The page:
As she stood at the glass front of the house, Rupert eventually saw the green lights of the doctor’s car as it sped between the hedgerows. She ran to alert everyone of his arrival and then back to meet him as he pulled up to the house.
The doctor bustled through the kitchen and into the bedroom and Rupert strained to hear what was going on, listening for tones in the conversation that might indicate how serious the situation was.
Suddenly, her mum flew from the bedroom. “Bicarb!” She announced. “What?” Rupert sprang into action as she questioned whether she had heard her mother correctly “Bicarb!” She repeated, as she helped Rupert search the cupboards. “Here!” Rupert thrust a tub of bicarbonate of soda into her mother’s hand, and she ran back to the bedroom.
Rupert sat down, puzzled, she knew there was a good reason for the sudden kitchen raid but couldn’t for the life of her think what it was.
Opening her laptop, Rupert listened to the hum of voices that floated down the hallway and slowly typed “bicarbonate of soda” into the search engine.
“20 Bicarbonate Of Soda Life Hacks”
She clicked the link, wondering if this would give her a clue as to what was going on in the bedroom.
“Toilet cleaner….litter trays….weed killer….fluff up your omlette?” Rupert murmured through the list of alternative uses.
“Chicken pox…..” she was pretty sure her gran didn’t have chicken pox. Could Shingles have something to do with it?
She read on.
She heard the door to the bedroom close and looked up, the doctor reappeared, and as he calmly made his way to the door she sat near, she stood up and looked enquiringly into his kind face, he seemed surprised, like he had forgotten she was there, or had expected her to have left. “Just indigestion” he said. “Very painful. Not to worry.” He muttered something about further tests and took his leave. Rupert made her way into the bedroom, relieved as she scanned the room to see her gran, sitting on the bed, looking washed out but much more comfortable, and her mum, exhausted but no longer in panic mode.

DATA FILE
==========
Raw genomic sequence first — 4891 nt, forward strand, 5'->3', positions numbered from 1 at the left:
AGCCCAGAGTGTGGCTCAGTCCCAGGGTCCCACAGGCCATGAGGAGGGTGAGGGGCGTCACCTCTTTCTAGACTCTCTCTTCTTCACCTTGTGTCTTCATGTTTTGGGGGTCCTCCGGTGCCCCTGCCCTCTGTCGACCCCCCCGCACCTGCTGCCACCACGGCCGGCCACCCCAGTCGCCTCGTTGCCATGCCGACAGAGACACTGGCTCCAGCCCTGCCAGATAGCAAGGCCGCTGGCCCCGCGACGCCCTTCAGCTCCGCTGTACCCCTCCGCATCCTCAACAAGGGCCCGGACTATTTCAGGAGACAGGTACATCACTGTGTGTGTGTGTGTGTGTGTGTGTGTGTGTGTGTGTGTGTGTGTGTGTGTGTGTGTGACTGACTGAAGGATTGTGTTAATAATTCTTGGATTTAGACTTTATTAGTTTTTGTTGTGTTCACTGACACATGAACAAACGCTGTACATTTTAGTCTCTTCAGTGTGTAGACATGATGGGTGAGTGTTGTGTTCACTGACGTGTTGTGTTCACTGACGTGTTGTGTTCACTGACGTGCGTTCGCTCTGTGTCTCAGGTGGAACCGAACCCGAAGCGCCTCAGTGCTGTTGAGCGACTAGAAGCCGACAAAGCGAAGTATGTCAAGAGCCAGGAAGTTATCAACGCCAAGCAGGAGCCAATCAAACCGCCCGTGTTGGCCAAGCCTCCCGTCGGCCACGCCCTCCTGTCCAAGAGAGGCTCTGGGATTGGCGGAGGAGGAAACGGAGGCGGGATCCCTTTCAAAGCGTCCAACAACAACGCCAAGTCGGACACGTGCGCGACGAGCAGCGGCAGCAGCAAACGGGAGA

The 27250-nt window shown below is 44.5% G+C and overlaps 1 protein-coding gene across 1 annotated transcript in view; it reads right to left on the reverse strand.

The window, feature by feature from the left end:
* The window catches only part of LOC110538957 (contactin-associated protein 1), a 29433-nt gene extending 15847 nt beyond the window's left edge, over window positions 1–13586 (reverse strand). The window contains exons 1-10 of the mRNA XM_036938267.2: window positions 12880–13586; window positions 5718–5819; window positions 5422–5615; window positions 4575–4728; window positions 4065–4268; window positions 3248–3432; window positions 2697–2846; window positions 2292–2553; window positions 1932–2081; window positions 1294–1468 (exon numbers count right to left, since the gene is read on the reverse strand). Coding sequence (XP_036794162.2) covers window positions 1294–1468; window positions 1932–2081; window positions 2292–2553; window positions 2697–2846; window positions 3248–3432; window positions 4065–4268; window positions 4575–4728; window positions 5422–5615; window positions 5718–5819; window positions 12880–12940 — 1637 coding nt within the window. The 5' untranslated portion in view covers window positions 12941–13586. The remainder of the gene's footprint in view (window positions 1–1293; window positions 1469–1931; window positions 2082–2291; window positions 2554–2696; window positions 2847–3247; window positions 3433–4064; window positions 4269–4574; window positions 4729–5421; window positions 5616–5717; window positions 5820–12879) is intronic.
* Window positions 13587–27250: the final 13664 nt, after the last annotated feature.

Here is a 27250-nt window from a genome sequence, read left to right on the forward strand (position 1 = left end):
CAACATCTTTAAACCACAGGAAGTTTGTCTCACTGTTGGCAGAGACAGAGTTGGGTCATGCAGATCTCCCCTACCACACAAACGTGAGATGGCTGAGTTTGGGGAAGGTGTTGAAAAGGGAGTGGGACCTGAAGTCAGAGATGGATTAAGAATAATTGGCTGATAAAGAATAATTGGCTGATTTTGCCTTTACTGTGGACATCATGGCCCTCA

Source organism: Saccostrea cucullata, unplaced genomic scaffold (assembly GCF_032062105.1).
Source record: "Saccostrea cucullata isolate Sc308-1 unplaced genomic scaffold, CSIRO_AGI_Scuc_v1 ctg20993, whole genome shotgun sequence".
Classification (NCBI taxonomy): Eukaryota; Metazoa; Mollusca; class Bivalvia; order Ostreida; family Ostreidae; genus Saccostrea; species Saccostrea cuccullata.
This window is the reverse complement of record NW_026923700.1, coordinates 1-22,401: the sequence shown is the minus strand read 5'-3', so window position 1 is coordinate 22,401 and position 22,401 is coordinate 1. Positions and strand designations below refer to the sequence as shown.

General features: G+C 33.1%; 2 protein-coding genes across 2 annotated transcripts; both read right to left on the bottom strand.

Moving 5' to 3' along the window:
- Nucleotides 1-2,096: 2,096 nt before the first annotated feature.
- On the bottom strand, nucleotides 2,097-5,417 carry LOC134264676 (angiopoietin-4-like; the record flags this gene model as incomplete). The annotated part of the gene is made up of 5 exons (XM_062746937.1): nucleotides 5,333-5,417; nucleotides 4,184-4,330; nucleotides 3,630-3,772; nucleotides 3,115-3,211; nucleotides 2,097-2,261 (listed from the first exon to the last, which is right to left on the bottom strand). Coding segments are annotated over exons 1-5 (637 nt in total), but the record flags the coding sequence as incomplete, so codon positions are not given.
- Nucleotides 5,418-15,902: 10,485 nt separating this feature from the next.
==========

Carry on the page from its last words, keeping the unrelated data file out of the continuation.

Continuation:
That evening, Rupert pondered the events of the day. She sat on the sofa of the upstairs lounge, more like a big extension of the bedroom, with two sofas which could fold flat to be slept on, a tv in the corner, and lace drapes which were to lend some privacy to the bedroom area.
It was nice and quiet, she had time to think, not many of the family cared to traipse up to the second living room just to watch tv.
As she went over the day again, she realised it had been quite a dramatic afternoon, and slowly she picked up the notepad that lay beside her, and wrote the first page of this book.
Rupert had bought the notepad, along with some pens, because she longed to draw. So far there were several pages covered in doodles which left a lot to be desired, and left Rupert wondering if she had been born with her hands attached backwards. The only picture that held a slight interest for her was a roughly drawn sunset, made up of viciously scribbled red, orange, pink, and yellow lines, reflecting in a sea composed of several different shades of blue.
She heard footsteps approaching, Gran appeared at the top of the stairs to say goodnight, and Rupert passed over the notebook, inwardly hesitant as her Gran read the scribbled lines. “That’s really good” she said as she looked up, surprised at the content. “But” she laughed “I’m not going to do anything else!!” Rupert grinned, and hoped she was right. She was pleasantly surprised by what she had written though, and as she got up from the sofa she inwardly wished it always came so easily.